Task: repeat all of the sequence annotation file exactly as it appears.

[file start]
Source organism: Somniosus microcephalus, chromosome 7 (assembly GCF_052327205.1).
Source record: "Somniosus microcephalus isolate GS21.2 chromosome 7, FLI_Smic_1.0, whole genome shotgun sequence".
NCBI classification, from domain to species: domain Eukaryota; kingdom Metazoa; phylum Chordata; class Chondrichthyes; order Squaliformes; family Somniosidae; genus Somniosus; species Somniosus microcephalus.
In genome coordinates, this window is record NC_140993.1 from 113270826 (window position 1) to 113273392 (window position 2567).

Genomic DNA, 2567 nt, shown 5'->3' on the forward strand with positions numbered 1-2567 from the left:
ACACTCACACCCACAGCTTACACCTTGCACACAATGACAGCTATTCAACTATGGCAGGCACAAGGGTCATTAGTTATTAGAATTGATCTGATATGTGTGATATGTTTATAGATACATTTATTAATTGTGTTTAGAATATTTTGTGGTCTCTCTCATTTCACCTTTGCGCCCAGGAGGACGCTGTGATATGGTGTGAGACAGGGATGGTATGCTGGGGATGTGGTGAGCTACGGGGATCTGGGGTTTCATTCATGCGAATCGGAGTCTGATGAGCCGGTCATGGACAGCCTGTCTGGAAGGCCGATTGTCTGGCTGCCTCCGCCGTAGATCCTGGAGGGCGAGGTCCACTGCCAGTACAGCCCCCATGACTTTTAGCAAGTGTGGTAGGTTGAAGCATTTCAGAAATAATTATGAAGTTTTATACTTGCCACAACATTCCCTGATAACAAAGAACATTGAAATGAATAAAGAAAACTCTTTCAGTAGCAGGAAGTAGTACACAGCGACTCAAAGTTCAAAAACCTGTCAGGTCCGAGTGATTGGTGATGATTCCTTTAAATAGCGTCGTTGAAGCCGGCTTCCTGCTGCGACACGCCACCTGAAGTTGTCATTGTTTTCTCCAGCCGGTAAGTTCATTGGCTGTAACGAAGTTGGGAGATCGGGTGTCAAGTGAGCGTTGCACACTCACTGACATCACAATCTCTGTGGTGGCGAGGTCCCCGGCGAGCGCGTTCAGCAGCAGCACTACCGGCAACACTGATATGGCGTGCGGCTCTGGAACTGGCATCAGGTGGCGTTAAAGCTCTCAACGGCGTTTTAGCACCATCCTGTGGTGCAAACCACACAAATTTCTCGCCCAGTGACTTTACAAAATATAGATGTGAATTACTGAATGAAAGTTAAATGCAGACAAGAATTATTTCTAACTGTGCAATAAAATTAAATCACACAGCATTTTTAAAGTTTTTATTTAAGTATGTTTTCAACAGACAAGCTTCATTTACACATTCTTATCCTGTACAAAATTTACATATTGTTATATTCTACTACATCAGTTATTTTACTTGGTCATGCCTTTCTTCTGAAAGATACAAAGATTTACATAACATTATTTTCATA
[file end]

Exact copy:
Source organism: Somniosus microcephalus, chromosome 7 (assembly GCF_052327205.1).
Source record: "Somniosus microcephalus isolate GS21.2 chromosome 7, FLI_Smic_1.0, whole genome shotgun sequence".
NCBI classification, from domain to species: domain Eukaryota; kingdom Metazoa; phylum Chordata; class Chondrichthyes; order Squaliformes; family Somniosidae; genus Somniosus; species Somniosus microcephalus.
In genome coordinates, this window is record NC_140993.1 from 113270826 (window position 1) to 113273392 (window position 2567).

Genomic DNA, 2567 nt, shown 5'->3' on the forward strand with positions numbered 1-2567 from the left:
ACACTCACACCCACAGCTTACACCTTGCACACAATGACAGCTATTCAACTATGGCAGGCACAAGGGTCATTAGTTATTAGAATTGATCTGATATGTGTGATATGTTTATAGATACATTTATTAATTGTGTTTAGAATATTTTGTGGTCTCTCTCATTTCACCTTTGCGCCCAGGAGGACGCTGTGATATGGTGTGAGACAGGGATGGTATGCTGGGGATGTGGTGAGCTACGGGGATCTGGGGTTTCATTCATGCGAATCGGAGTCTGATGAGCCGGTCATGGACAGCCTGTCTGGAAGGCCGATTGTCTGGCTGCCTCCGCCGTAGATCCTGGAGGGCGAGGTCCACTGCCAGTACAGCCCCCATGACTTTTAGCAAGTGTGGTAGGTTGAAGCATTTCAGAAATAATTATGAAGTTTTATACTTGCCACAACATTCCCTGATAACAAAGAACATTGAAATGAATAAAGAAAACTCTTTCAGTAGCAGGAAGTAGTACACAGCGACTCAAAGTTCAAAAACCTGTCAGGTCCGAGTGATTGGTGATGATTCCTTTAAATAGCGTCGTTGAAGCCGGCTTCCTGCTGCGACACGCCACCTGAAGTTGTCATTGTTTTCTCCAGCCGGTAAGTTCATTGGCTGTAACGAAGTTGGGAGATCGGGTGTCAAGTGAGCGTTGCACACTCACTGACATCACAATCTCTGTGGTGGCGAGGTCCCCGGCGAGCGCGTTCAGCAGCAGCACTACCGGCAACACTGATATGGCGTGCGGCTCTGGAACTGGCATCAGGTGGCGTTAAAGCTCTCAACGGCGTTTTAGCACCATCCTGTGGTGCAAACCACACAAATTTCTCGCCCAGTGACTTTACAAAATATAGATGTGAATTACTGAATGAAAGTTAAATGCAGACAAGAATTATTTCTAACTGTGCAATAAAATTAAATCACACAGCATTTTTAAAGTTTTTATTTAAGTATGTTTTCAACAGACAAGCTTCATTTACACATTCTTATCCTGTACAAAATTTACATATTGTTATATTCTACTACATCAGTTATTTTACTTGGTCATGCCTTTCTTCTGAAAGATACAAAGATTTACATAACATTATTTTCATA